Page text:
Turf Cutters – Oil Painting

Turf Cutters

It is thought now that Irish boglands are not natural. Apparently the first settlers in Ireland were farmers (8,000 BC). At that time Ireland was covered in oak forests and the settlers set about clearing the land for agriculture. As the trees were removed an environmental catastrophe occurred. Bogland began to grow and spread covering large areas of agricultural land. In an area of North Mayo, stone-age settlements and field systems were uncovered when the turf was removed. The turf was used as a source of fuel over the centuries and turf cutting is still carried on in bogland areas. The chemical process which is responsible for the growth of the bogs produces an acidic environment. Its corrosive and machinery rusts quickly. Other items, like fencing, are bleached white. At this time of year the cutting is finished and the workers are busy collecting the sods which were cut and dried during the summer and autumn.

The photo above does not do justice to the brilliance of the colours in this painting. The paints used are exactly the same as used in previous paintings (Burnt Sienna, Yellow Ochre, Prussian and Cerulean Blues, Raw Umber and Black and white) but the difference is I did NOT use Liquin. I have heard other painters saying they thought Liquin tended to dull the colours. Maybe its the particular scene, but these colours are glowing. Its years since I used Linseed Oil on its own but after a few minutes using it, I remembered why I began to introduce Liquin into the medium. The oil is ‘greasy’. It slips and slides all over the place. Placing a layer on top of a wet layer containing oil is nearly impossible. As you will see in the video (next post), trying to get a layer of ‘rust’ red onto the roof of the shed was like trying to butter hot toast.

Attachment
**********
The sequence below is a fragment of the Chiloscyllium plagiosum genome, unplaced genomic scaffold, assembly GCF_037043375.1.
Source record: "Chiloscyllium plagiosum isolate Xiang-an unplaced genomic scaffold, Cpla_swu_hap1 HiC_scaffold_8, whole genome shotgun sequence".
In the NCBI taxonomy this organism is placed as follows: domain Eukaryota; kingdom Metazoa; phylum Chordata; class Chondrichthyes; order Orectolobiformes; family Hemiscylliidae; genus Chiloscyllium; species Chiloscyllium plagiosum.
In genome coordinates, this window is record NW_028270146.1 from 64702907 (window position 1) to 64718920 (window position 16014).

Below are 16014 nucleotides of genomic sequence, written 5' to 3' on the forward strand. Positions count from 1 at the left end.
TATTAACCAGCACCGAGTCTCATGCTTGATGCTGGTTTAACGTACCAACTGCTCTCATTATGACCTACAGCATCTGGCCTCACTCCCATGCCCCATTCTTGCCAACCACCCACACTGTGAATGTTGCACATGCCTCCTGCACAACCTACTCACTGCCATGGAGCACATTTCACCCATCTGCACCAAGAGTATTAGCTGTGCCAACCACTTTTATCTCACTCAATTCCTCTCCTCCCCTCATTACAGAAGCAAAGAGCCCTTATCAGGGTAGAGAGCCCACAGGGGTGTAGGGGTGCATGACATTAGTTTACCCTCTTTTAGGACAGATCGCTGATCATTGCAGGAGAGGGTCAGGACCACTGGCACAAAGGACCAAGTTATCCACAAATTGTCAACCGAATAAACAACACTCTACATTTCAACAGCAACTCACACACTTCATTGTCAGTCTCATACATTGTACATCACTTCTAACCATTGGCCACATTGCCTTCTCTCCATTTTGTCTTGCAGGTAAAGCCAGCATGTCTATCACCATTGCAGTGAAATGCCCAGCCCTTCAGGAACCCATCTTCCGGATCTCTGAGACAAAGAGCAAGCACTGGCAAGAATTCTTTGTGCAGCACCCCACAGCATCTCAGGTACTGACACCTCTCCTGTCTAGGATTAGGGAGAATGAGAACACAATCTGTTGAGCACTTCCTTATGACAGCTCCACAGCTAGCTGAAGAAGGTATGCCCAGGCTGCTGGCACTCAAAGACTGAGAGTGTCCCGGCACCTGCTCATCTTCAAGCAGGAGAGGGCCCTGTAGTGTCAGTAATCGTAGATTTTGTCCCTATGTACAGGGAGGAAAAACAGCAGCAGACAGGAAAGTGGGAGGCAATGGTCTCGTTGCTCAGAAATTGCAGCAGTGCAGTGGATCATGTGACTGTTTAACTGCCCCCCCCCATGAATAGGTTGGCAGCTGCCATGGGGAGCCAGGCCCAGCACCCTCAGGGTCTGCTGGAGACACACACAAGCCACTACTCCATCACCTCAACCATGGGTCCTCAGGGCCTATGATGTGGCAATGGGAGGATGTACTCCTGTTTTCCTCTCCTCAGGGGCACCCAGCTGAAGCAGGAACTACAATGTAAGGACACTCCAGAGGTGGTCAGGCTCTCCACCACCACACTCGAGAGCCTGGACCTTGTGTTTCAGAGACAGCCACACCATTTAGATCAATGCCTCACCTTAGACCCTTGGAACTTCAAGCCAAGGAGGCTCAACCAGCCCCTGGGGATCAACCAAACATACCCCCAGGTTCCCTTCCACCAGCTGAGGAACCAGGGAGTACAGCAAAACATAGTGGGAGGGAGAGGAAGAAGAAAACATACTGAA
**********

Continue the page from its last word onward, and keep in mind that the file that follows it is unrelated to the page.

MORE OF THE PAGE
I also used a painting knife quite a lot in this painting. It helped with the difficult handling due to the Linseed Oil. I would still recommend Liquin for beginners. The ease of use counteracts the ‘possible’ dulling of the colours. Further to this, I dug out a painting I did a few months ago which was a ‘Liquin only’ painting and needed to be ‘oiled out‘. I ‘oiled out’ this painting with a mixture of Linseed Oil and White Spirits (50/50). The colours were more brilliant, after the oiling with this mixture, than they would have been using Liquin. This is the recommended practice before varnishing but it will take weeks to dry and months for this to be ready for varnishing. For me, it might be worth it.

Check back in a couple of days for more on this painting and the time-lapse video of the process.

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3 thoughts on “Turf Cutters – Oil Painting

  1. Hi Liam,
    What a gorgeous painting! Also, it was so nice coming home to your greeting cards in my mailbox! Now I have a few Rainsford’s of my own!!! (and a few to share!) Thank you!
    -Alissa

  2. I’m off to the U.K. for a week so am going to have to wait to see the struggle. I think linseed oil can dry quicker with a few drops of Secatif but I don’t know what the English equivalent is.
    I really like Turf Cutters. Pity about losing some of the brilliance of the colours. If you solve that one please post how…

  3. I enjoyed the history related to this painting, & appreciate your sharing your experience with using linseed oil only. I’ve found Liquin easier to use as well—although I kind of like the smell of linseed oil. 🙂

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